That said, sure, http://www.cod5.org/archive/ links to es and pdksh for
example, and uclibc had like 5 of them (all kinda crappy if I recall).
None really an improvement on hush in terms of actually building stuff.
I'm pretty sure pdksh conforms to POSIX (at least the 1992 version) so
it's probably sufficient for running portable scripts including all
configure scripts. I know your goal is much higher (bash
compatibility) but it sounds like pdksh could get you a working
environment until you finish toysh, with little or no effort spent on
the temporary solution.
Some comments:
- pdksh is a lot closer to bash compatability than "conforms to the 1992
edition of POSIX" would imply.
This is partly because bash copied many of its feaures from ksh.

- there *are* configure scripts that need bash--I don't remember the
software, but I have run into them. Of course, I've also seen configure
scripts that used ed and software that required the old csh (the one
that got "&&" and "||" backwards) to build.
I never looked into exactly what was required, though: I just rm'd
anything like that.
configure scripts used to be portable, but nowdays they often just try.

- pdksh works almost everywhere, but this is portability the hard way:
there are special cases for every *nix of the time, as well as *every*
other OS (yes, DOS and EMX support included...and probably VMS as well).
And the code is every bit as ugly as one would infer from that, and
quite possibly more so.

So theoretically, there probably is a code path that works with nommu.
But it will almost certainly be nontrivial to even identify it, let
alone get nommu properly detected and support automatically built.

- OpenBSD ships a version of ksh that has been minimally altered as
their /bin/sh; this is the basis for loksh. It has been modified
only minimally.

I think it's entirely sensible for Rob to not poke at pdksh; getting it
to work right on all Aboriginal's platforms is likely to be a large
drain. If someone else wants to fix it up and patch Aboriginal until
they can pass the smoketests on all platforms, accepting their patch
to use pdksh in Aboriginal might be sensible; but before that, it's
too big a project for a temporary gain.


Thanks,
Isaac Dunham
Roy Tam
2015-06-30 00:11:26 UTC
Permalink
Hi all,
Post by Isaac Dunham
Post by Rich Felker
Post by Rob Landley
Are there perhaps any other shells that work on nommu? It would be
nice to be able to put off toysh until you have time to do a really
good job on it rather than rushing it because there's nothing else you
can use...
Eh, I can do it in stages. And setting up another shell is effort (and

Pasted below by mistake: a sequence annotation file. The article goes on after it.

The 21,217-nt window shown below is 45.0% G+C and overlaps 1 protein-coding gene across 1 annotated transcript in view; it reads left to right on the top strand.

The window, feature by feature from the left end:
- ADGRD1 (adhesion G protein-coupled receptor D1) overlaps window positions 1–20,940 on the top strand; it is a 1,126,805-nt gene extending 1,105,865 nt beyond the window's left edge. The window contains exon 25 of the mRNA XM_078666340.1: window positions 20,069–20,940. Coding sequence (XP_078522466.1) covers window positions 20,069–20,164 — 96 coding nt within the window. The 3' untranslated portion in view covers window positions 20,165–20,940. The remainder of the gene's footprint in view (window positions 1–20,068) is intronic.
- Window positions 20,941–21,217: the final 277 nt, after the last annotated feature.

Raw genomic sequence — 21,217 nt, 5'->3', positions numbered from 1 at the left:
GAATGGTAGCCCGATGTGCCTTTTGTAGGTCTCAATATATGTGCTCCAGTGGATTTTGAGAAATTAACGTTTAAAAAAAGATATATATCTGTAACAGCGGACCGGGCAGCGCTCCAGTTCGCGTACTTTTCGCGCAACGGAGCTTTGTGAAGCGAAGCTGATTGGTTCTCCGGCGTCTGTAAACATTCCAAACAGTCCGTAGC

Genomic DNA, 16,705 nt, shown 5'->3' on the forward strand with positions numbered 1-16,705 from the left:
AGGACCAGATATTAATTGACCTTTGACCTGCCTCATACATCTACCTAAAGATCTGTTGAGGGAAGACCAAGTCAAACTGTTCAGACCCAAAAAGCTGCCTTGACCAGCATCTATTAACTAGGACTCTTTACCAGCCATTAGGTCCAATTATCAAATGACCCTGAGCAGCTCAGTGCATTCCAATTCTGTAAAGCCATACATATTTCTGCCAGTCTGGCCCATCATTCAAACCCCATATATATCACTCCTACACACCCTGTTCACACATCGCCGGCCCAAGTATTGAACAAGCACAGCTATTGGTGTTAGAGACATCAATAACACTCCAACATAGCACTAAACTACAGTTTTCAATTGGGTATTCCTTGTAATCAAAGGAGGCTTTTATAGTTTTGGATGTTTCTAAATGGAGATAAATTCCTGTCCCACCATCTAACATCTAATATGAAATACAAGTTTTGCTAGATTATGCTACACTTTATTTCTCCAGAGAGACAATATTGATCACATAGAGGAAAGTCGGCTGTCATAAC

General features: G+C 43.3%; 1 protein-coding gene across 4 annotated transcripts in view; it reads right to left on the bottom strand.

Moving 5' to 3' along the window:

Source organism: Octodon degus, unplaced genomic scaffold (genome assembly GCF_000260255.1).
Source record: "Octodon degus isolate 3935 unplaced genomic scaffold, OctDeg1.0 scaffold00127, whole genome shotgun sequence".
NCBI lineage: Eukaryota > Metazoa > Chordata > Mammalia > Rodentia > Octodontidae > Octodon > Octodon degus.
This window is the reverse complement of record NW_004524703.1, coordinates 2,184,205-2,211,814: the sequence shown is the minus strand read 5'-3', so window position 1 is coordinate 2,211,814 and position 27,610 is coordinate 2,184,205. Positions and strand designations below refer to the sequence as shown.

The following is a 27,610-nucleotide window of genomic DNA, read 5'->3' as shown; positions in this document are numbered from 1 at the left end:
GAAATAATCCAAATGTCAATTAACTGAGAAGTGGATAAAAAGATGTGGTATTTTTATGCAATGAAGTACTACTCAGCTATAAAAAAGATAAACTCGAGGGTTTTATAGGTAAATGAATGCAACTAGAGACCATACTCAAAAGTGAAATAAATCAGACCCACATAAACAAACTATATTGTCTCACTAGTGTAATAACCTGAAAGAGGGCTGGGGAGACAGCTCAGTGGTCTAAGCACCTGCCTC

natural test/use cases) that's _not_ going into toysh development, so
I'd rather do it right than do other things that get thrown away.
That said, sure, http://www.cod5.org/archive/ links to es and pdksh for
example, and uclibc had like 5 of them (all kinda crappy if I recall).
None really an improvement on hush in terms of actually building stuff.
I'm pretty sure pdksh conforms to POSIX (at least the 1992 version) so
it's probably sufficient for running portable scripts including all
configure scripts. I know your goal is much higher (bash
compatibility) but it sounds like pdksh could get you a working
environment until you finish toysh, with little or no effort spent on
the temporary solution.
- pdksh is a lot closer to bash compatability than "conforms to the 1992
edition of POSIX" would imply.
This is partly because bash copied many of its feaures from ksh.
- there *are* configure scripts that need bash--I don't remember the
software, but I have run into them. Of course, I've also seen configure
scripts that used ed and software that required the old csh (the one
that got "&&" and "||" backwards) to build.
I never looked into exactly what was required, though: I just rm'd
anything like that.
configure scripts used to be portable, but nowdays they often just try.
there are special cases for every *nix of the time, as well as *every*
other OS (yes, DOS and EMX support included...and probably VMS as well).
And the code is every bit as ugly as one would infer from that, and
quite possibly more so.
So theoretically, there probably is a code path that works with nommu.
But it will almost certainly be nontrivial to even identify it, let
alone get nommu properly detected and support automatically built.
- OpenBSD ships a version of ksh that has been minimally altered as
their /bin/sh; this is the basis for loksh. It has been modified
only minimally.
I think it's entirely sensible for Rob to not poke at pdksh; getting it
to work right on all Aboriginal's platforms is likely to be a large
drain. If someone else wants to fix it up and patch Aboriginal until
they can pass the smoketests on all platforms, accepting their patch
to use pdksh in Aboriginal might be sensible; but before that, it's
too big a project for a temporary gain.
Regarding pdksh, IIRC it uses fork() for subshells (just like mksh).
I wonder how can it work in NoMMU environment.
Post by Isaac Dunham
Thanks,
Isaac Dunham